bakingcraftingthinking

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Weather mark II

on June 4, 2009

Our studies have been interrupted by a visit from the grandparents, followed by some bouts of flu and another visit from my sister, but we have had several thunderstorms during that time. Froglet isn’t too keen on thunderstorms – especially when the wind blows our balcony door open with a bang! But I think it was good for him to see all the adults enjoying the lightning and watching the hailstones. The storms also gave us the chance to collect some rain in our rain-catcher, cunningly crafted from a glass and the top of a water bottle. I couldn’t use the bottom of a water bottle like you’re supposed to, because they aren’t flat here. Froglet was excited about this activity because he’s seen them do it on CBeebies. We have been measuring how much rain we’ve caught each day with the help of a wooden spoon with a face on it, christened Spooncle Luke due to its resemblance to Froglets uncle. I write down the number in his lapbook in pencil and then he traces over it in felt-tip.

Also in his lapbook, we have made a little chart to colour in, listing what sorts of weather we have seen each day. The grandparents being here means he hasn’t wanted to colour it though (after all, who wants to colour when you could play with cars?) and since they left we haven’t gone back to it, but now we will probably start over. Froglet is very much a people-person, but he has a task-oriented mother (and father too!) so this is a good reminder to me that relationship is really ever so much more important than colouring a weather chart, or any other task I set him/myself.

We’ve talked quite a bit about clouds, the different types and what they mean. He soon cottoned on to which ones were cumulus clouds (“like sheep”), but it took him a while to learn the others, possibly because he doesn’t find it interesting. He’s taken some photos of them though, and will now point out of the window and comment on the weather we’re having and what it’s likely to do later. We’ve bought a tiny weather station from Tchibo – barometer, thermometer and one of those that measures humidity, I forget the name. The barometer needs resetting, it thinks we’re at sea-level and as a result always tells us we’re on the brink of a thunderstorm.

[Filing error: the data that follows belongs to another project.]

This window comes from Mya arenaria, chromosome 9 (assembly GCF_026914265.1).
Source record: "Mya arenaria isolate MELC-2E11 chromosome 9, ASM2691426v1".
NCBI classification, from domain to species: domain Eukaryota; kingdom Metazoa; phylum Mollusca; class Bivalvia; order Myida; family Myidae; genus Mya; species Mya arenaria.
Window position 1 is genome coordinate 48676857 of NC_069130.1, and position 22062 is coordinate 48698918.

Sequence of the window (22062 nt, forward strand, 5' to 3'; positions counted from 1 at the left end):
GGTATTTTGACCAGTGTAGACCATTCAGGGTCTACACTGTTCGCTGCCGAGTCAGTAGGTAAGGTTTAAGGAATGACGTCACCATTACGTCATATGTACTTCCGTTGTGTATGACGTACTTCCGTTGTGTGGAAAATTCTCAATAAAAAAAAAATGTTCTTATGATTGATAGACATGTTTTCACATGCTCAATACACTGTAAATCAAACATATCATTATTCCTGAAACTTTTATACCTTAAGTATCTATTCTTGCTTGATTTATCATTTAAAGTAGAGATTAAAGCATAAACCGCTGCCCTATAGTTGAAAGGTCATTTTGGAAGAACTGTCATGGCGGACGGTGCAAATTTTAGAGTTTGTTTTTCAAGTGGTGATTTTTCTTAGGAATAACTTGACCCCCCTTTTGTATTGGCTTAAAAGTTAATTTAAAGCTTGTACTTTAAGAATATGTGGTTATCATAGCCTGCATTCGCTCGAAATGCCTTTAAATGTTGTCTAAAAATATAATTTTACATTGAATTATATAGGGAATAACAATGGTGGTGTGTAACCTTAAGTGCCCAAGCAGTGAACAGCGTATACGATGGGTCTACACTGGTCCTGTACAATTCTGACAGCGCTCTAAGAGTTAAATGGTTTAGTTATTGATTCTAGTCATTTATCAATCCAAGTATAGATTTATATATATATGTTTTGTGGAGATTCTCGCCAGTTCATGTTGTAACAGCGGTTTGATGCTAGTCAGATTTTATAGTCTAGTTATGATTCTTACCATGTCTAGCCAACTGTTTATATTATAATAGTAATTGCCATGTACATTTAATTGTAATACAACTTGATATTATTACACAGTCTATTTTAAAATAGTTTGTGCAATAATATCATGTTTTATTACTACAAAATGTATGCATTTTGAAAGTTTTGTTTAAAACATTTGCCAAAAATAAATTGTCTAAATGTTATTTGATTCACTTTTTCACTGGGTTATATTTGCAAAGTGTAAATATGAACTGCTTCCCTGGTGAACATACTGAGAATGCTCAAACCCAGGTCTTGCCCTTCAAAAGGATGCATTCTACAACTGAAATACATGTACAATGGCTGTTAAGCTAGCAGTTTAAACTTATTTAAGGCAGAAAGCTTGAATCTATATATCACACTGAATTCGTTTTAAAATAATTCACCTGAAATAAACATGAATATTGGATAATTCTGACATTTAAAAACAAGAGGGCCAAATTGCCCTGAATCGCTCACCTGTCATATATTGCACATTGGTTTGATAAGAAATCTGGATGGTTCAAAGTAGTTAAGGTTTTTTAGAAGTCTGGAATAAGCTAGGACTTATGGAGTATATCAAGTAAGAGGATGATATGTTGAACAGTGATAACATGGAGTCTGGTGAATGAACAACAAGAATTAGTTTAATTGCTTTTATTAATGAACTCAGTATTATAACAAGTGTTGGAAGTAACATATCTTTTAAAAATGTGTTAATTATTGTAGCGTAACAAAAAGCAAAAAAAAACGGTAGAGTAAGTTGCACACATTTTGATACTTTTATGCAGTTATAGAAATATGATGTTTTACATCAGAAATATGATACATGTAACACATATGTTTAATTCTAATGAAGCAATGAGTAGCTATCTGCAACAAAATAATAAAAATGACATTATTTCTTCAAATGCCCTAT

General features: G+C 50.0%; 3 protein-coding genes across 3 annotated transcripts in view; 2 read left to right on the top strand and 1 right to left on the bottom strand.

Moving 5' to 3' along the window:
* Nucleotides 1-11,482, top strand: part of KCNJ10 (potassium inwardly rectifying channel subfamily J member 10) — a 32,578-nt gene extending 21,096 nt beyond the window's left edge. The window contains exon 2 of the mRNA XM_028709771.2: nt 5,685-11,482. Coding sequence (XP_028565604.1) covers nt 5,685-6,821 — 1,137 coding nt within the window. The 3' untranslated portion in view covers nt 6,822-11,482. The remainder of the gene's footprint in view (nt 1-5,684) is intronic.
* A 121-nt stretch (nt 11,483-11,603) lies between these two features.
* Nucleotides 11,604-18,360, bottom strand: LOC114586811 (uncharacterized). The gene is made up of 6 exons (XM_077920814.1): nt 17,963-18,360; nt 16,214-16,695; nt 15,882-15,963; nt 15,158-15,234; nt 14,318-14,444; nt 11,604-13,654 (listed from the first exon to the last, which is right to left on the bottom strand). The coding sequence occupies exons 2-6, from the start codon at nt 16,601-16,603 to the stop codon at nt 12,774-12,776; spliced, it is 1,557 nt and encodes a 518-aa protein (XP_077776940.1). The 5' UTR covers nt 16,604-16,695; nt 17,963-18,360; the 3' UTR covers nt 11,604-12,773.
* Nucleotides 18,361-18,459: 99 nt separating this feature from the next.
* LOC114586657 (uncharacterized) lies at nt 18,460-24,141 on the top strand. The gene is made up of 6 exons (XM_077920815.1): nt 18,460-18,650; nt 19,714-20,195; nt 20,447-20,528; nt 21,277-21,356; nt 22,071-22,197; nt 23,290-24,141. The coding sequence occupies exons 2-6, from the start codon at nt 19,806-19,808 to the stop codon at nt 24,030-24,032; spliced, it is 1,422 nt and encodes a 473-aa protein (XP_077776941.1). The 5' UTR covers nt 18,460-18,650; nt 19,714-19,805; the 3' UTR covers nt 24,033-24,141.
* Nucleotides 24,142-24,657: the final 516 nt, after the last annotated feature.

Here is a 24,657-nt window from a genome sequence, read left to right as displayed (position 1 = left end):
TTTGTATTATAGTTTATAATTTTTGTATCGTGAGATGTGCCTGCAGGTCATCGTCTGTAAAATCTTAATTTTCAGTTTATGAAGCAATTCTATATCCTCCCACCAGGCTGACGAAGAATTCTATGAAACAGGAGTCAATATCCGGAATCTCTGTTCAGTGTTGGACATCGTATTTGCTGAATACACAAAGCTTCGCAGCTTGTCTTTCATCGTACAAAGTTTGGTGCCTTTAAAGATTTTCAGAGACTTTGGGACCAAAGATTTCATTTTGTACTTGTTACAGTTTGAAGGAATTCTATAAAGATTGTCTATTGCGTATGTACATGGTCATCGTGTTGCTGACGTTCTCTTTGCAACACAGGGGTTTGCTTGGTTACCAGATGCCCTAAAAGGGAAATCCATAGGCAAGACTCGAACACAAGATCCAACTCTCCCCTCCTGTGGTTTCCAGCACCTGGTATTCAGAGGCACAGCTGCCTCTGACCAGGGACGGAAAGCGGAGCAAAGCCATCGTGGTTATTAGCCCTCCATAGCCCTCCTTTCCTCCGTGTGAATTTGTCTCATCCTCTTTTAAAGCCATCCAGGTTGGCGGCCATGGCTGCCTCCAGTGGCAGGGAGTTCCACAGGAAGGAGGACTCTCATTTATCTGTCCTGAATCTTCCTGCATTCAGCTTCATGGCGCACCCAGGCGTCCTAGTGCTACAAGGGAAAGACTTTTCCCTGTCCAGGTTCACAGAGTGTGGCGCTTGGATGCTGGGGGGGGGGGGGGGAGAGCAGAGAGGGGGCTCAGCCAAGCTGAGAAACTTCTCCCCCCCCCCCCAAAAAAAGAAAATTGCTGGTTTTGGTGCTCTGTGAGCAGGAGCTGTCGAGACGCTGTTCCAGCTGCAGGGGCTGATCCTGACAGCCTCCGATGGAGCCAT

Froglet being such a fan of YouTube, of course the most obvious thing to do after reading about how tornadoes are formed was to watch some videos online. The Stormchasers have a lot of great videos complete with tornadoes, storm clouds and hailstones, which he loved. We also made our own little tornado with some coloured water and washing-up liquid in a jar.

One last thing in this rather disjointed post. The British Met Office have a nice little children’s section with some basic games, one of which involves rearranging some puzzle pieces to form snowflakes. It’s surprisingly complicated (for a three year old!) and I wasn’t sure if it was worthwhile at first but then realised that rather than letting him touch the computer screen I could get him to tell me where each piece went by saying bottom right, top left and so on. As directions aren’t his strong point, this was a good exercise and he really enjoyed it – we played it again the following day.

I still want to make a windsock with him, but I haven’t had chance yet. This should be interesting for him because helicopters use them and he is very into his flying machines. I’m hoping he will start liking the wind more as a result.

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